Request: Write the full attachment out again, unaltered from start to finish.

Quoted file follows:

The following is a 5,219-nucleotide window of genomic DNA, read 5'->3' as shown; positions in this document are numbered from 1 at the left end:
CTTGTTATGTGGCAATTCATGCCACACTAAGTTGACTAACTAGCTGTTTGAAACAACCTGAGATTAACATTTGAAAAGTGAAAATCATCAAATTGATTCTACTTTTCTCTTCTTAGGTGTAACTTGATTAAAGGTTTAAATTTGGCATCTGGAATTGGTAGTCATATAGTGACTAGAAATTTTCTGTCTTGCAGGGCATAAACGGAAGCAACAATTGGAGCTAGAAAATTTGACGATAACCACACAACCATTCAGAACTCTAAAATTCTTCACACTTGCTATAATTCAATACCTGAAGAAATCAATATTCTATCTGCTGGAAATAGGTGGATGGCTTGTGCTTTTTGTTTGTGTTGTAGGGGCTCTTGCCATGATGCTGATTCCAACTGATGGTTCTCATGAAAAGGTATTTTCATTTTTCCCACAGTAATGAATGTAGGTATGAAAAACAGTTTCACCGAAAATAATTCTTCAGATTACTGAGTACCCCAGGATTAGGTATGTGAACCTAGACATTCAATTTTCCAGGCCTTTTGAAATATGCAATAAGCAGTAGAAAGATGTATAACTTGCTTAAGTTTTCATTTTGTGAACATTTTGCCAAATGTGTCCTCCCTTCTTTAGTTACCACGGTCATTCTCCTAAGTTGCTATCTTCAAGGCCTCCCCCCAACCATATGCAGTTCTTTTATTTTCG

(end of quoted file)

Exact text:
The following is a 5,219-nucleotide window of genomic DNA, read 5'->3' as shown; positions in this document are numbered from 1 at the left end:
CTTGTTATGTGGCAATTCATGCCACACTAAGTTGACTAACTAGCTGTTTGAAACAACCTGAGATTAACATTTGAAAAGTGAAAATCATCAAATTGATTCTACTTTTCTCTTCTTAGGTGTAACTTGATTAAAGGTTTAAATTTGGCATCTGGAATTGGTAGTCATATAGTGACTAGAAATTTTCTGTCTTGCAGGGCATAAACGGAAGCAACAATTGGAGCTAGAAAATTTGACGATAACCACACAACCATTCAGAACTCTAAAATTCTTCACACTTGCTATAATTCAATACCTGAAGAAATCAATATTCTATCTGCTGGAAATAGGTGGATGGCTTGTGCTTTTTGTTTGTGTTGTAGGGGCTCTTGCCATGATGCTGATTCCAACTGATGGTTCTCATGAAAAGGTATTTTCATTTTTCCCACAGTAATGAATGTAGGTATGAAAAACAGTTTCACCGAAAATAATTCTTCAGATTACTGAGTACCCCAGGATTAGGTATGTGAACCTAGACATTCAATTTTCCAGGCCTTTTGAAATATGCAATAAGCAGTAGAAAGATGTATAACTTGCTTAAGTTTTCATTTTGTGAACATTTTGCCAAATGTGTCCTCCCTTCTTTAGTTACCACGGTCATTCTCCTAAGTTGCTATCTTCAAGGCCTCCCCCCAACCATATGCAGTTCTTTTATTTTCG